b = [Obj(1), Obj(2), Obj(3)]
c = [Obj(100), Obj(300), Obj(800)]

import heapq

sorted = [item for item in heapq.merge(a,b,c)]
for item in sorted:
print item
``````

Or:

``````for item in heapq.merge(a,b,c):
print item
``````
-

I don't know whether it would be any quicker, but you could simplify it with:

``````def GetObjKey(a):
return a.points

return sorted(a + b + c, key=GetObjKey)
``````

You could also, of course, use `cmp` rather than `key` if you prefer.

-

One line solution using sorted:

``````def magic(*args):
return sorted(sum(args,[]), key: lambda x: x.points)
``````

IMO this solution is very readable.

Using heapq module, it could be more efficient, but I have not tested it. You cannot specify cmp/key function in heapq, so you have to implement Obj to be implicitly sorted.

``````import heapq
def magic(*args):
h = []
for a in args:
heapq.heappush(h,a)
return [i for i in heapq.heappop(h)
``````
-
Your heapq method is a mess. You're pushing entire lists instead of their items, and you're ignoring the key. The one liner is cool, though. – itsadok Jul 21 '09 at 11:12
Yeah you are right, I have used heapq just few times and I did not paste that to console to test it. My fault, sorry. Although now I see that Obj object must be defined "sortable" for heapq to work, because you cannot specify cmp/key function in heapq. – Jiri Jul 21 '09 at 12:22
This code is all around a mess. Both snippets have syntax errors, and using sum for concatenating lists is very inefficient. Not to mention that there's operator.attrgetter to replace the lambda. – habnabit Jul 21 '09 at 13:44

The best solutions from that question are variants of the merge algorithm, which you can read about here:

-

Below is an example of a function that runs in O(n) comparisons.

You could make this faster by making a and b iterators and incrementing them.

I have simply called the function twice to merge 3 lists:

``````def zip_sorted(a, b):
'''
zips two iterables, assuming they are already sorted
'''
i = 0
j = 0
result = []
while i < len(a) and j < len(b):
if a[i] < b[j]:
result.append(a[i])
i += 1
else:
result.append(b[j])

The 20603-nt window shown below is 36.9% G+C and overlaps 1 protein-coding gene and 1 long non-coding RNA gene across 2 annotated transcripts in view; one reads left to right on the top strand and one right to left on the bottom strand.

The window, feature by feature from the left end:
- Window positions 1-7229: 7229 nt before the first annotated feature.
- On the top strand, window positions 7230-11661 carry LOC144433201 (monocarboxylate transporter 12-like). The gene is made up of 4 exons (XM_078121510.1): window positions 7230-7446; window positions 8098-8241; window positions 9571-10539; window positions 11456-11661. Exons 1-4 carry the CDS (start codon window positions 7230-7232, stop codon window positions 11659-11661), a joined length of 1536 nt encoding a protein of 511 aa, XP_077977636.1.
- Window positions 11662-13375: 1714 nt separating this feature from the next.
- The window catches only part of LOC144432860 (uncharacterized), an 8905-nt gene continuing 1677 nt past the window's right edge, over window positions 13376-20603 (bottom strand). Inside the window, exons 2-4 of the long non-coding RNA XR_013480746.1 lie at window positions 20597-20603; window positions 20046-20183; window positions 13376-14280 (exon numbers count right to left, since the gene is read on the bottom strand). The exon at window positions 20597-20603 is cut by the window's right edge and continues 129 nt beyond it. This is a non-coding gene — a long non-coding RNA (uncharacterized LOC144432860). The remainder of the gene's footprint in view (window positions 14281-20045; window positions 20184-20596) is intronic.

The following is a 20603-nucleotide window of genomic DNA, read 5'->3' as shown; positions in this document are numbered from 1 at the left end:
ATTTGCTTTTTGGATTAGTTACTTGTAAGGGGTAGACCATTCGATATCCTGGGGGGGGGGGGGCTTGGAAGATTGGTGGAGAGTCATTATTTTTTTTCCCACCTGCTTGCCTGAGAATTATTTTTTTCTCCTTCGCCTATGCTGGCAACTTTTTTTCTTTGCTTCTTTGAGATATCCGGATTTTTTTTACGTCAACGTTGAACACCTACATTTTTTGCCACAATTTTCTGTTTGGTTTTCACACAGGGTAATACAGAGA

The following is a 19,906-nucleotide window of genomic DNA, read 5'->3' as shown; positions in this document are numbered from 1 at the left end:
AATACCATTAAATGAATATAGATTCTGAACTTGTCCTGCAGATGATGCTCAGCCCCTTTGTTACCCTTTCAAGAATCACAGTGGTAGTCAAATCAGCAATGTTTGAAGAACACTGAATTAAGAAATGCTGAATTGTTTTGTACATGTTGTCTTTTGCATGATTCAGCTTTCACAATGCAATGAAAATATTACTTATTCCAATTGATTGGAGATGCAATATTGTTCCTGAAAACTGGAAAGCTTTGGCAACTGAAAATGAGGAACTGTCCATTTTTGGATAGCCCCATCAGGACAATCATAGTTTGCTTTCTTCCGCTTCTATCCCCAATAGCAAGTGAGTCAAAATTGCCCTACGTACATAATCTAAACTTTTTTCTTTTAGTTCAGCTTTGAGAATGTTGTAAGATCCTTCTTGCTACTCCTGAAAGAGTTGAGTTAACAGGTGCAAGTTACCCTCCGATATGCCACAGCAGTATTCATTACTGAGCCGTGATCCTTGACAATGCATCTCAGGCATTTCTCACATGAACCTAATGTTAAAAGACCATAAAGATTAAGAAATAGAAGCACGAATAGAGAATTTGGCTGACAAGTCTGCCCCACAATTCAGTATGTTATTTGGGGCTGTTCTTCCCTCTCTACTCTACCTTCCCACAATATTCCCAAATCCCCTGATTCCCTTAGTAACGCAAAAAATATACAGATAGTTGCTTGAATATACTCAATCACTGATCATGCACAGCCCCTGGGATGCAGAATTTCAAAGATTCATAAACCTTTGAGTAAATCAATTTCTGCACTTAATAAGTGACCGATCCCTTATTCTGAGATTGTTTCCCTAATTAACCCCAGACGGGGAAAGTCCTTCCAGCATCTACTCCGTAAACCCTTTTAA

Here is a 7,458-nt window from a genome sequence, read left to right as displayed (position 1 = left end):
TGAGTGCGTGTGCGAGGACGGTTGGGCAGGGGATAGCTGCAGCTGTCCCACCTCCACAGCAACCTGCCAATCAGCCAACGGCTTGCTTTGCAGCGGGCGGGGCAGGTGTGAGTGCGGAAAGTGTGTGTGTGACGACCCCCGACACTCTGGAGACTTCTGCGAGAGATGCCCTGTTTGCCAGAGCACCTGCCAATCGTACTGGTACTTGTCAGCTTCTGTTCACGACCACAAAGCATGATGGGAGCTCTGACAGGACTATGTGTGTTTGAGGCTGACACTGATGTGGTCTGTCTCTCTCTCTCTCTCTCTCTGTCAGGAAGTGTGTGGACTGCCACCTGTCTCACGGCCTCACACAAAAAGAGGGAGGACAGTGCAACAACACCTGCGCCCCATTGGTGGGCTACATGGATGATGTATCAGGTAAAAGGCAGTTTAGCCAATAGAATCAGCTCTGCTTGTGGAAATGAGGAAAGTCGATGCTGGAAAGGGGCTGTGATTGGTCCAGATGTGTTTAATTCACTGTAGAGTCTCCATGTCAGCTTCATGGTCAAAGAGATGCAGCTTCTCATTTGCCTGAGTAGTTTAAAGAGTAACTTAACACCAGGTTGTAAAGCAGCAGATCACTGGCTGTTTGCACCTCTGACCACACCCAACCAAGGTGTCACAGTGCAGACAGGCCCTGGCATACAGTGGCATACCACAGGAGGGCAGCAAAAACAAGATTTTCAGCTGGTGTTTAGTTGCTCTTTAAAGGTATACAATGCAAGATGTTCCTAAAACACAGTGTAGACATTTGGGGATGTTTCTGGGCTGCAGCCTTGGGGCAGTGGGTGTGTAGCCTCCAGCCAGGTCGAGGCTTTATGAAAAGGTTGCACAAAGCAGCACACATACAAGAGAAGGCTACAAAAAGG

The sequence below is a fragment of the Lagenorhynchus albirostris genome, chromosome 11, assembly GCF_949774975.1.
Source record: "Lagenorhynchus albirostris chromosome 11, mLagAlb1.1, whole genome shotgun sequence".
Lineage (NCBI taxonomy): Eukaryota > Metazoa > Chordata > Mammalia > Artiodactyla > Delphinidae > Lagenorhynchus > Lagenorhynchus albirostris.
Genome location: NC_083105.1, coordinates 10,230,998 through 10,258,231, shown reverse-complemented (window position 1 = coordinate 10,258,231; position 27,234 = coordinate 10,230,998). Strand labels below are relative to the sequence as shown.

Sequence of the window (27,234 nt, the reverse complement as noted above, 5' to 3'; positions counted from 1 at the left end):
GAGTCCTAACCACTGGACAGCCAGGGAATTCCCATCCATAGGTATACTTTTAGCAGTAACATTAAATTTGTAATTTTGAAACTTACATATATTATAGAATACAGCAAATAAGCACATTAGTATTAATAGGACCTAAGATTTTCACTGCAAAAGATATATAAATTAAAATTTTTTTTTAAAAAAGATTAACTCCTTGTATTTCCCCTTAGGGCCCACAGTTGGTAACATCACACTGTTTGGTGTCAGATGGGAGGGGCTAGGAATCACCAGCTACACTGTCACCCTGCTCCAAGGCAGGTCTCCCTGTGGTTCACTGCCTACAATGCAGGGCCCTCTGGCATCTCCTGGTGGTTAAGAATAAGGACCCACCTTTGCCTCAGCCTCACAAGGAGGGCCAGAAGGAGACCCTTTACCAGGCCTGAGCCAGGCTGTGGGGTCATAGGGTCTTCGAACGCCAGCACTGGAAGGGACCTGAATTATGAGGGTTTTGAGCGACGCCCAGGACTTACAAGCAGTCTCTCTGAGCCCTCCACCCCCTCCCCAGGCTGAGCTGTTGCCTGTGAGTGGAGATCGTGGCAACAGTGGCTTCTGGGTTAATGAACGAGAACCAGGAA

j += 1
if i < len(a):
result.extend(a[i:])
else:
result.extend(b[j:])
return result

def genSortedList(num,seed):
result = []
for i in range(num):
result.append(i*seed)
return result

if __name__ == '__main__':
a = genSortedList(10000,2.0)
b = genSortedList(6666,3.0)
c = genSortedList(5000,4.0)
d = zip_sorted(zip_sorted(a,b),c)
print d
``````

However, heapq.merge uses a mix of this method and heaping the current elements of all lists, so should perform much better

-

Here you go: a fully functioning merge sort for lists (adapted from my sort here):

``````def merge(*args):
import copy
def merge_lists(left, right):
result = []
while left and right:
which_list = (left if left[0] <= right[0] else right)
result.append(which_list.pop(0))
return result + left + right
lists = list(args)
while len(lists) > 1:
left, right = copy.copy(lists.pop(0)), copy.copy(lists.pop(0))
result = merge_lists(left, right)
lists.append(result)
return lists.pop(0)
``````

Call it like this:

``````merged_list = merge(a, b, c)
for item in merged_list:
print item
``````

For good measure, I'll throw in a couple of changes to your Obj class:

``````class Obj(object):
def __init__(self, p) :
self.points = p
def __cmp__(self, b) :
return cmp(self.points, b.points)
def __str__(self):
return "%d" % self.points
``````
• Derive from object
• Pass `self` to `__init__()`
• Make `__cmp__` a member function
• Add a `str()` member function to present `Obj` as string